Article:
"My name is Wid Winner and I believe in unreasonable things."
What does that even mean you might be asking yourself; obviously I’ll get to that soon enough. When putting together an event such as a film festival there are an insane amount of tasks that need to be done. Phone calls that need to be made. Emails that need to be sent. Constant work that needs to be done to ensure that whatever you’re putting on, will happen exactly as you envision it. This is part two of my insight into putting on an independent film festival.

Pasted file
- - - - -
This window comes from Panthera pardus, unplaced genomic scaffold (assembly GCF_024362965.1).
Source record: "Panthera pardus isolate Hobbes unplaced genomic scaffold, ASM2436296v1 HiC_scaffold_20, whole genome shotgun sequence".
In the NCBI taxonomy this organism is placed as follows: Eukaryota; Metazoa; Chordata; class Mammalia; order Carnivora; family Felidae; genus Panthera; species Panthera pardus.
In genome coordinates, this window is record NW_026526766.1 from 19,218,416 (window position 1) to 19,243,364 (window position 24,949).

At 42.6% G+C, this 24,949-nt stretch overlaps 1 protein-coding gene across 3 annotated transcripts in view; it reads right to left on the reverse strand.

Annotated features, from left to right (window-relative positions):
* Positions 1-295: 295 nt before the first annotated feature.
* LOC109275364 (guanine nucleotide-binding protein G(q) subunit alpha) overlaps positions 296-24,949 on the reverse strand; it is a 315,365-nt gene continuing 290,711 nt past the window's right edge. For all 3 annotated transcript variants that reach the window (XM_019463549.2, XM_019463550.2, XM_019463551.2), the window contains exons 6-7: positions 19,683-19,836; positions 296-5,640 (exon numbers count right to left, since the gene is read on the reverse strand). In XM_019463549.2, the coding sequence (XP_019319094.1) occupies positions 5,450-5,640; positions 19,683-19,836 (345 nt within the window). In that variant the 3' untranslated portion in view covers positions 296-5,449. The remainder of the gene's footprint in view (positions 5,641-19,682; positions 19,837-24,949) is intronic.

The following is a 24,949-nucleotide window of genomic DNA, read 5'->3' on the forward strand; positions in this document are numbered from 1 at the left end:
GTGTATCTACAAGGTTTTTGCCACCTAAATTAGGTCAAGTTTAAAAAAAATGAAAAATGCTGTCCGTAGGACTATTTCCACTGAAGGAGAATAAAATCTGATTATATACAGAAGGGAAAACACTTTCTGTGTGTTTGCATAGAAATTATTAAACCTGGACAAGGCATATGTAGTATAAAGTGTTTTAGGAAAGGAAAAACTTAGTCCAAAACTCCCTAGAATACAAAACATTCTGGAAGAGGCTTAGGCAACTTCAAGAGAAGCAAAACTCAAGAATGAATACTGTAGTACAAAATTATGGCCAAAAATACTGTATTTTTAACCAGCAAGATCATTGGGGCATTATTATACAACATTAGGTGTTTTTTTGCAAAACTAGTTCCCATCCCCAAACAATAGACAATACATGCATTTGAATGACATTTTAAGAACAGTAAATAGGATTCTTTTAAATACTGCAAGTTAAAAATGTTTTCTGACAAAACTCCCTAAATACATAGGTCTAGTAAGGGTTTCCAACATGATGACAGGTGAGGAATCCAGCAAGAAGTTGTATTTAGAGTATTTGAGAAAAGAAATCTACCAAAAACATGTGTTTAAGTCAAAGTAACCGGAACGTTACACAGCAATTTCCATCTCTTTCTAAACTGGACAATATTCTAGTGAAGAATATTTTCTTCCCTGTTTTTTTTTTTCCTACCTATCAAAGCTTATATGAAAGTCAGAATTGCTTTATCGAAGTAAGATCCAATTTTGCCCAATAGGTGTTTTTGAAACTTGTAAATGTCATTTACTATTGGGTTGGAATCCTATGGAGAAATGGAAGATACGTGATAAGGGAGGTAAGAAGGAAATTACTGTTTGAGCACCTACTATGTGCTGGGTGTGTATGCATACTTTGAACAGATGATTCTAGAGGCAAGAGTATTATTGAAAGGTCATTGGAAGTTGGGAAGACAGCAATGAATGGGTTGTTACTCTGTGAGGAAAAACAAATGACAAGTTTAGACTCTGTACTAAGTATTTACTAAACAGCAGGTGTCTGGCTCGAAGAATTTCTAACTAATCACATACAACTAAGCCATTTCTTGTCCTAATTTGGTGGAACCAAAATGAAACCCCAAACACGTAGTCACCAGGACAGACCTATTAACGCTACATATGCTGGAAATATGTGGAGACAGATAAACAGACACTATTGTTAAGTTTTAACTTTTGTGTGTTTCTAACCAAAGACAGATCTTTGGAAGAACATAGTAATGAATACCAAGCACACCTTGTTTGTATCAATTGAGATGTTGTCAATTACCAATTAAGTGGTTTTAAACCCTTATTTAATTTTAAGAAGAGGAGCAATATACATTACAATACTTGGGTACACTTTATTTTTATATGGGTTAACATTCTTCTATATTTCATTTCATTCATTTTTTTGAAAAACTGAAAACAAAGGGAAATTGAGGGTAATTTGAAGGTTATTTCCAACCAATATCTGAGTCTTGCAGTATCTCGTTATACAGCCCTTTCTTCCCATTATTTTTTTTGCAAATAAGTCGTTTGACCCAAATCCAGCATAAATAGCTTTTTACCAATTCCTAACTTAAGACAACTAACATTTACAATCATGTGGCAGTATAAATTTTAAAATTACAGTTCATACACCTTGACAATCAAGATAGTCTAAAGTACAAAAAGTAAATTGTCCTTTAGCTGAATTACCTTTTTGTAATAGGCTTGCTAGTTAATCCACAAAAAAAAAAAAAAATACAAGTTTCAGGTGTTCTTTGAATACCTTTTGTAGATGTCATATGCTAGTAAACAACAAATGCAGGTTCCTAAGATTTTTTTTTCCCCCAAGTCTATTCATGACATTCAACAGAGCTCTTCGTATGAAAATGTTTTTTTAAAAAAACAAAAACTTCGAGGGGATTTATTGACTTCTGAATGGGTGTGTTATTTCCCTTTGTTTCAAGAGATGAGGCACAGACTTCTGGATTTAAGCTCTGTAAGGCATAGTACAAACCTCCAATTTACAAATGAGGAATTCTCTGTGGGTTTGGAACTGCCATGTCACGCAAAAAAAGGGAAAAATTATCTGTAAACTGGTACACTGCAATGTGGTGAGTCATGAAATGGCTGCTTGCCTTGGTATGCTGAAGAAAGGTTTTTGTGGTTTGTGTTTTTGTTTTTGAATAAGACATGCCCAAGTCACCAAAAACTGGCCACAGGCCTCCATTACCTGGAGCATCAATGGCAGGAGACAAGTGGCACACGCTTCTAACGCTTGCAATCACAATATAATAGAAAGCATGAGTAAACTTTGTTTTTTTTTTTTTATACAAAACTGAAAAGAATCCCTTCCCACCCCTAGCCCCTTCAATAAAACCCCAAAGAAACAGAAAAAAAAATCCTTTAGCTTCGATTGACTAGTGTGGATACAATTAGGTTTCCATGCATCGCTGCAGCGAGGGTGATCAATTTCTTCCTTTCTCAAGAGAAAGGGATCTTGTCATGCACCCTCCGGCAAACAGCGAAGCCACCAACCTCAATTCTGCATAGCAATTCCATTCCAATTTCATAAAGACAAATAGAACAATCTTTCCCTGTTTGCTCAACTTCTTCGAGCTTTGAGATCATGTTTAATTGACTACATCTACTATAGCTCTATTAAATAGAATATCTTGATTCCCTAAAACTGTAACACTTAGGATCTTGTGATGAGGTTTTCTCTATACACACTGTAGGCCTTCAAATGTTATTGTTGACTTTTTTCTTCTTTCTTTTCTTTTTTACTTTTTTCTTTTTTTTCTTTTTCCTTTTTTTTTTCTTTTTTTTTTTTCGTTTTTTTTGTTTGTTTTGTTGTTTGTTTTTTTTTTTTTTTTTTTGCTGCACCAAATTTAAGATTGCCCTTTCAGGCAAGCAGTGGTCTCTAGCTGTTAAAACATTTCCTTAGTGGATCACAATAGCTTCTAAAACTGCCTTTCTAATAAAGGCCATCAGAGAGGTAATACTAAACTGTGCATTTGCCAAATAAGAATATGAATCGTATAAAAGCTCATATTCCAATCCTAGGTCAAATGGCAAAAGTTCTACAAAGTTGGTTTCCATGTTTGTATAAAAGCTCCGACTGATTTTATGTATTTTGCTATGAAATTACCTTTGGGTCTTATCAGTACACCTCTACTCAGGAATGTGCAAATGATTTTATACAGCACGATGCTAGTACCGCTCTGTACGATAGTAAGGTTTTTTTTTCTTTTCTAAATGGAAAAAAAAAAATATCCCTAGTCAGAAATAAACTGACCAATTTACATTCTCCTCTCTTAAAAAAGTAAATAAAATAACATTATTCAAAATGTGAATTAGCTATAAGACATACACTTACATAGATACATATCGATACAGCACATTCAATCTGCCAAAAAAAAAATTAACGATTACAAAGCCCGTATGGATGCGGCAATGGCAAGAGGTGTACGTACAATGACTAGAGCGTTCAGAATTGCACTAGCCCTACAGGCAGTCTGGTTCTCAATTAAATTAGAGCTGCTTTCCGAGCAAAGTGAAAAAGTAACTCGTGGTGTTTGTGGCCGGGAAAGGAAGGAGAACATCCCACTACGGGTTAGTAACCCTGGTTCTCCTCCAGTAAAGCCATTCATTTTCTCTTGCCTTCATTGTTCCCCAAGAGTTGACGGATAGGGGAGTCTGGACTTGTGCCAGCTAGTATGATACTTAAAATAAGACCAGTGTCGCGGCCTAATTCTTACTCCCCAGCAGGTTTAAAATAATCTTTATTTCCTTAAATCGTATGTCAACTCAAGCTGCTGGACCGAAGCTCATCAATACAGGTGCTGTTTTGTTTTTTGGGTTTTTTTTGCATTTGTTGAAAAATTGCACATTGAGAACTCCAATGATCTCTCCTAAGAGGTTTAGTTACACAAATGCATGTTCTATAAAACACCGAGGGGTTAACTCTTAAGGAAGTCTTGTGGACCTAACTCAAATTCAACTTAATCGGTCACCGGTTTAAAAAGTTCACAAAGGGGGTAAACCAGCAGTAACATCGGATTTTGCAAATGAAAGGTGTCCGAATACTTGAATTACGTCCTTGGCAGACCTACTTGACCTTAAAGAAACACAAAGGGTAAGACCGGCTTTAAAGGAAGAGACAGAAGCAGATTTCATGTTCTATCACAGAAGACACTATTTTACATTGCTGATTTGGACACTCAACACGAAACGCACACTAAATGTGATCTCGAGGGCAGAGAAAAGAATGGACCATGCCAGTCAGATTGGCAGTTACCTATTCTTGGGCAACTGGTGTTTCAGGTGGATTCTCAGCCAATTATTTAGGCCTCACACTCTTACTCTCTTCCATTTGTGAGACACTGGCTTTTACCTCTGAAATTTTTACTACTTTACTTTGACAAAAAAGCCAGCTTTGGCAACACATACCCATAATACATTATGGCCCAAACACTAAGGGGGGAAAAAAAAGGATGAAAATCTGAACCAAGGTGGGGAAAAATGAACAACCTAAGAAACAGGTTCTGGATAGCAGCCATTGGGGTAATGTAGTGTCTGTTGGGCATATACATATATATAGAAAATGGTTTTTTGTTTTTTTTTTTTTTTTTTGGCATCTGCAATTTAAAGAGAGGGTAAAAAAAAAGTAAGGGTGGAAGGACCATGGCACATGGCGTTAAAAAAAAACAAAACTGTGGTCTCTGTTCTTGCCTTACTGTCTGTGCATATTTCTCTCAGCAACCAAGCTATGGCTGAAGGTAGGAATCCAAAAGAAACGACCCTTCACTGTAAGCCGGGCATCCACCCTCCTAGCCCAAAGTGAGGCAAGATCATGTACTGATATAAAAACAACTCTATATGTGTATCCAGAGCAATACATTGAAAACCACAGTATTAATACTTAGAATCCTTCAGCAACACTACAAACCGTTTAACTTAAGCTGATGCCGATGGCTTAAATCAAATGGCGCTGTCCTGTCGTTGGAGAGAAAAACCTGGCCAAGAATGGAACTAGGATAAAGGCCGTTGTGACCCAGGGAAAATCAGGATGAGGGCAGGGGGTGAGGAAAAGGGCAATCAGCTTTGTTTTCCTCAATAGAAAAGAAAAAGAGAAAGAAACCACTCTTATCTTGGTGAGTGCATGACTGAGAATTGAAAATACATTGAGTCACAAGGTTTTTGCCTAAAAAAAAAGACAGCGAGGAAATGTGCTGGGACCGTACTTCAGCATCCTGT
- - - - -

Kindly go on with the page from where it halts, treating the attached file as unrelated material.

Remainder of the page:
Filling the gap… At this point in the process we had our venue; which after we worked out the track lighting, we realized how insanely awesome the space would look when finished. We had half of the film selections locked in. We also had a charity attached. After looking the space over we all got together to discuss what needed to be done in the event space. Who or what would take up all the emptiness? That’s when we decided on giving the space away to vendors as well as local filmmakers and production companies. Let’s face it, indie artists have the most difficult time not only finding opportunities for showcasing their work; but also getting the chance to promote what they do. That is something we wanted to offer. A free chance to say ”Hey world! Here I am and here’s the shit I do! Represent!” Did I mention it was free? Indie means “by cheap means” or “flat broke”, so anytime something comes along with no dollar signs attached we snatch it up like a fat kid in Twinkie town. I began to research groups, organizations, artists and companies that all have Kentucky or regional ties. That was the easy part. Email is your best friend. Use it like it’s going out of style. Whether you plan to make them pay or you’re giving away the venue, make sure that you have something cool to say. Effectively sporting what you have is the best way to get people to latch hold.